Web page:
Like many other people we went on a short trip during the holidays. We went to Reno Nevada, a place that is famous for its casinos and it is also located very close to the Sierra Mountains, the skiing capital of California.
We are less into gambling and more into skiing. But it is very convenient to use the hotel facilities that the casinos provide and enjoy the relative cheap prices and the luxury. We went to Peppermill Casino, which was recently renovated and everything is just brand new and shiny.
The new interior design of hotel and casino is built around huge LCD screens which are located everywhere. Hundred and hundreds of them, some joined into huge screens 4 or 8 LCDs may cover large areas sometimes a whole wall.
But the most interesting part for me was what they decided to show on these humongous and high quality screens. Believe it or not they were showing landscapes, nature and man made, interesting places from the world around, beautiful beaches, in short STOCK PHOTOGRAPHY. All executed perfectly and at very high resolution.
I was in awe. But this is not all. Actually these were not photos. They were videos.
Each scene started completely static, a beautiful landscape, a small corner of a forest for instance. Nothing happens. Then after about 5-6 seconds you realize that the place is alive, the wind is moving some of the leaves, just slightly. Then a bird or a bug flies by. If there is water, like a lake, one can notice small wavelets. As the time passes more things happen. Each scene is about 1-2 minutes long then you move from Maui orchids to Patagonia penguins, or to Rome's Coliseum.
The camera is not moving or zooming. Steady as a rock. These are indeed landscapes. It is just they have an added dimension, time.
One never sees such things on TV not even on Nova or the Smithsonian channel. Time is too precious and they need to get on with their story. The viewers are expecting some action.
I believe this is the future of nature photography. It is no secret that the impact of a photo, printed out and framed is less than the same photo shown on a large high resolution LCD. Been in San Francisco at a photo expo not so long ago, and they had very few prints. They had slide shows shown on large TV screens or projected. It is not only less work to set it up and manage the content. The visual impact, contrast, dynamic range of a print does not come even close to the one of a good LCD.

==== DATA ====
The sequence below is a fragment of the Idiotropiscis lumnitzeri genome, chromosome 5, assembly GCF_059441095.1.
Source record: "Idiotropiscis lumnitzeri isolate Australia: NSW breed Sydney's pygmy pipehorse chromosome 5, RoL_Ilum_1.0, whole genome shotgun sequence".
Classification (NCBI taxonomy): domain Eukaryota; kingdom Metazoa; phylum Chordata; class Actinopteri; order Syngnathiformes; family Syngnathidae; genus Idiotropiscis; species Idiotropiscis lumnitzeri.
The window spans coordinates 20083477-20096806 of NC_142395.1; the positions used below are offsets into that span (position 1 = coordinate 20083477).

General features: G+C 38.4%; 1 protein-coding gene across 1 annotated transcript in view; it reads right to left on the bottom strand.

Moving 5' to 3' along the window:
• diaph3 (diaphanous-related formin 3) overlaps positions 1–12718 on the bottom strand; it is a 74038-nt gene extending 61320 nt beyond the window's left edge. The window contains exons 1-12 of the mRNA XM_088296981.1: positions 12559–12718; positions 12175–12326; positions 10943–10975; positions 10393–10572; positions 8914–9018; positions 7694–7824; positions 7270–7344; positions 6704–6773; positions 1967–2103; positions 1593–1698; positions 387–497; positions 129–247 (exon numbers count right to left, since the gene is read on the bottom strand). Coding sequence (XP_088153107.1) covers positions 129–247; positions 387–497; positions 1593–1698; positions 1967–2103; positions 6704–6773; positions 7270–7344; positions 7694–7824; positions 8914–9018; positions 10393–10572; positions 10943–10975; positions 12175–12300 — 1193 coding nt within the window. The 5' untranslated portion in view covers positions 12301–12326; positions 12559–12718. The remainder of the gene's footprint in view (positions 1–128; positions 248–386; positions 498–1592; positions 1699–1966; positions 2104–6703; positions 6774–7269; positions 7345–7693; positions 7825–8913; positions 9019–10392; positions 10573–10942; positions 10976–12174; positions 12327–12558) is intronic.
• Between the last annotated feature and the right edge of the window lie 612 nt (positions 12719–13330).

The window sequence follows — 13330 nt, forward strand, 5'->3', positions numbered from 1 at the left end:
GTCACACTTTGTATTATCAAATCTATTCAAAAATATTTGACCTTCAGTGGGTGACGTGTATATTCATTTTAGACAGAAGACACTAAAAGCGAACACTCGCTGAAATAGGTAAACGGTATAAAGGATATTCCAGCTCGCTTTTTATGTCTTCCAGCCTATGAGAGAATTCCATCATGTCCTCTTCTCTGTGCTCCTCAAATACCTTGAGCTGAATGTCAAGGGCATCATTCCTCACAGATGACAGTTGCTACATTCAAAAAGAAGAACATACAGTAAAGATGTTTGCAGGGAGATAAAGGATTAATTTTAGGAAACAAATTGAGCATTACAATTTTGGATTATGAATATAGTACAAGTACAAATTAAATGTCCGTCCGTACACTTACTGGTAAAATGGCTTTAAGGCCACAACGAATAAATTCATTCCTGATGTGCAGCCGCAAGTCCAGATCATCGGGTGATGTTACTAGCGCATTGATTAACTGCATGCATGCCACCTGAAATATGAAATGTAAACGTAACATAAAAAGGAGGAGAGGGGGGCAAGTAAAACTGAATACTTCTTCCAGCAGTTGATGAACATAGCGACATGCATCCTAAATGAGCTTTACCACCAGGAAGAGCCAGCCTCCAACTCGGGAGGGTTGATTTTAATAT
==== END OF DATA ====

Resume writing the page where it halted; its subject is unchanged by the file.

Now let's take the story one step further. If we agree that the future of showing or displaying an image is moving toward the electronic form, what keeps us from not making it dynamic? The memory requirement? Not a problem any more although I am sure the images I saw at the Casino had a serious hardware behind them.
It is more natural to show even a completely static nature photo in this dynamic fashion. Just imagine the wide vistas of the Colorado Grand Canyon. Whoever was there on the South Rim, it is not something one can easily forget. Just keep the camera rolling and suddenly an eagle crosses the frame. Brings it to a completely different level.
I know DT is trying to get into videos. I thought I am not interested because I imagined that they look for funny things You-tube style. I am not good a these and they do not interest me at all. I also thought that one needs complicated carriages to make a quality video, as professional film makers use when filming a movie. If one limits oneself to the type of videos I described above, none of this seems necessary. Same old tripod, maybe enhanced to enable smooth panning, (which is not necessary if limiting to landscapes).
Actually checking out the videos already accepted I was dead wrong. It is not YouTube stuff they are looking for.
What is holding me back? Nothing I believe. I just need to learn how to Photoshop a moving image. I don't know anything about this yet.